A five-day bik­ing tour takes in­trepid trav­ellers through a coun­try rich in cul­ture.

Dreamscapes Travel & Lifestyle Magazine - - Table Of Contents - BY PAMELA ROTH

The air is thick with hu­mid­ity; the dense for­est blocks any hint of a breeze. My bike bounces wildly like a buck­ing bronco over sharp, slip­pery rocks as sweat drips into my eyes and coats my fine hair, mak­ing it feel like I’m hav­ing a shower. Quads burn the fur­ther I climb, yet some­how my 35-year-old legs refuse to stop pedalling.

“That was aw­ful,” says Kevin as he reaches the top and col­lapses on a small wooden bench. Oth­ers are all smiles, bask­ing in the glory of what they had just ac­com­plished.


Be­ing an oc­ca­sional cy­clist in Canada, I had never rid­den a moun­tain bike up a steep hill, nor cy­cled more than 200 kilo­me­tres over the course of five days along an as­sort­ment of roads that often left me vi­brat­ing like my mother once she’s had her morn­ing cup of cof­fee.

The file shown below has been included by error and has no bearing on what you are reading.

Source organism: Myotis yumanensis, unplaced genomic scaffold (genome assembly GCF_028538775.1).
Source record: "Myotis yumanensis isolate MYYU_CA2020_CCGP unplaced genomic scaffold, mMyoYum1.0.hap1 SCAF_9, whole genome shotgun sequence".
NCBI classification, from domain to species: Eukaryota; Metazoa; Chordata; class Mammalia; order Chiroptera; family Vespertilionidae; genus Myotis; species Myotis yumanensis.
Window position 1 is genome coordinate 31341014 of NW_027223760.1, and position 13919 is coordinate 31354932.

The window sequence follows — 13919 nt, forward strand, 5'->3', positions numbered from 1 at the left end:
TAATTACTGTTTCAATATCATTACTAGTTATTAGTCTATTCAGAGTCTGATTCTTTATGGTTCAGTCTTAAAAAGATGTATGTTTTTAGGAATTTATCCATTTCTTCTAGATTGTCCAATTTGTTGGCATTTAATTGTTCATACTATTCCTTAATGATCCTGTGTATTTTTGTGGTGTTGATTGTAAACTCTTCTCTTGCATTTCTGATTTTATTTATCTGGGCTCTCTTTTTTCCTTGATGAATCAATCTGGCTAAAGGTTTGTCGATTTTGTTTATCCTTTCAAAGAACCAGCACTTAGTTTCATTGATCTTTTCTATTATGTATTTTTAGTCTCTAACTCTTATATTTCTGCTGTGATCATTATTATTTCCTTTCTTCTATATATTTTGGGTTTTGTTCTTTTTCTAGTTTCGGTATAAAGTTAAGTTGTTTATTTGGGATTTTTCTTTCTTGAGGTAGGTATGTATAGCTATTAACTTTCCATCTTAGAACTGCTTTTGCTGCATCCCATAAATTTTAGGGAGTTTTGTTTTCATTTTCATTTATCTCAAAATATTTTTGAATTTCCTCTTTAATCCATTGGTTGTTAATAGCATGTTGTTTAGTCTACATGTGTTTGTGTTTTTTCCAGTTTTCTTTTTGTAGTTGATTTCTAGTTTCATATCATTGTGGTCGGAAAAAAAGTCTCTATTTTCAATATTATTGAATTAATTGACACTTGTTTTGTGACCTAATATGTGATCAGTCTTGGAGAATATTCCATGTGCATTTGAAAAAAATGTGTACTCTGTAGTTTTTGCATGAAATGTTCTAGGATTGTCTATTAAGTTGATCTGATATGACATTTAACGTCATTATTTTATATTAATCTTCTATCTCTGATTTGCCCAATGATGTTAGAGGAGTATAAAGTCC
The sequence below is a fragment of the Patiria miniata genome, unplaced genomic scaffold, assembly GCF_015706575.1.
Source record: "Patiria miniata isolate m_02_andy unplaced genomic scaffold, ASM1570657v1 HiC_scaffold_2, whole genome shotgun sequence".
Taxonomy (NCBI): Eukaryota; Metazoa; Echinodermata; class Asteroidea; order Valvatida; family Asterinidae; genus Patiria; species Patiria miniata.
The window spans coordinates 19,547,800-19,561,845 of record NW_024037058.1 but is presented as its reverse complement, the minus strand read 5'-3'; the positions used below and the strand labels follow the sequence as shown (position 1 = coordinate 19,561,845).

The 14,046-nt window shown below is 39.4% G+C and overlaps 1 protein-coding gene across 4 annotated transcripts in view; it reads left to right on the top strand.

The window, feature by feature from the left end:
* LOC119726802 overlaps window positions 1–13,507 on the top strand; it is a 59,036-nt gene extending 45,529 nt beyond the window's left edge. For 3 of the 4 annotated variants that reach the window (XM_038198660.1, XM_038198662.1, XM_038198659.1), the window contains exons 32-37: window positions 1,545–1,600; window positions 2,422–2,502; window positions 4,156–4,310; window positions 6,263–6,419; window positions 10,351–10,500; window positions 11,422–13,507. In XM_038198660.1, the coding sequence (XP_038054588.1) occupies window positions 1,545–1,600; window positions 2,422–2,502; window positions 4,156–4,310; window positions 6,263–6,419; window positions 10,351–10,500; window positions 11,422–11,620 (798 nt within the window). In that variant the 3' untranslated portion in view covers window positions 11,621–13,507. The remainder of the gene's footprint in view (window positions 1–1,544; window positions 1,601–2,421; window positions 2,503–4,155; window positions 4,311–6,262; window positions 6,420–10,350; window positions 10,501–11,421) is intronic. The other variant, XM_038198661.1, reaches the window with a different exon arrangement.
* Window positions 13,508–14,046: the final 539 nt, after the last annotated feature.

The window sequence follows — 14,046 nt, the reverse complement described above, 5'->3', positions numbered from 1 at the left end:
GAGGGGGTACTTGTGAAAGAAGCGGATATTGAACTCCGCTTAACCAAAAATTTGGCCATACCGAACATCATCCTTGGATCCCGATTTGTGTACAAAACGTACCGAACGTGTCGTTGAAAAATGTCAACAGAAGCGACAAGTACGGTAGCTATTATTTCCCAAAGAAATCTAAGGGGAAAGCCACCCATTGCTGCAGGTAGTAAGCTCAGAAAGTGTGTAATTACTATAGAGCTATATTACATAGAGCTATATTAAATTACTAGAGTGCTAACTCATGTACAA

But when I signed up for a seven-day cy­cling tour with Grasshop­per Ad­ven­tures, I was look­ing for a unique ex­pe­ri­ence that would chal­lenge me both phys­i­cally and men­tally, while view­ing a new coun­try (and one that was rel­a­tively flat) through a dif­fer­ent set of eyes.

The plan was to cy­cle 330 kilo­me­tres from Siem Reap in the north to Si­hanoukville in the south, then spend a few days re­lax­ing and re­cov­er­ing on the beaches of Koh Rong Sam­loem—a laid-back trop­i­cal is­land par­adise just off the coun­try’s south­ern coast.


The first two days are a breeze, cy­cling about 25 kilo­me­tres each day through the lush coun­try­side around the sleepy city of Bat­tam­bang. Then the real ad­ven­ture be­gins, cy­cling 60 kilo­me­tres in one day, 65 kilo­me­tres the next, then an­other 45 kilo­me­tres in heat that makes me sweat just sit­ting in the shade.

At times the cy­cling is easy and my bike flies along the roads like the Road Run­ner from Looney Tunes. Other times it feels like I’m try­ing to move a tank stuck in thick mud.

“Hello!” yells a group of en­thu­si­as­tic young chil­dren as they run from their tiny homes to­ward the side of a dirt road in the coun­try­side. Arms stretched, they ea­gerly await a high five from the group of 15 cy­clists whizzing through their vil­lage like a swarm of bees.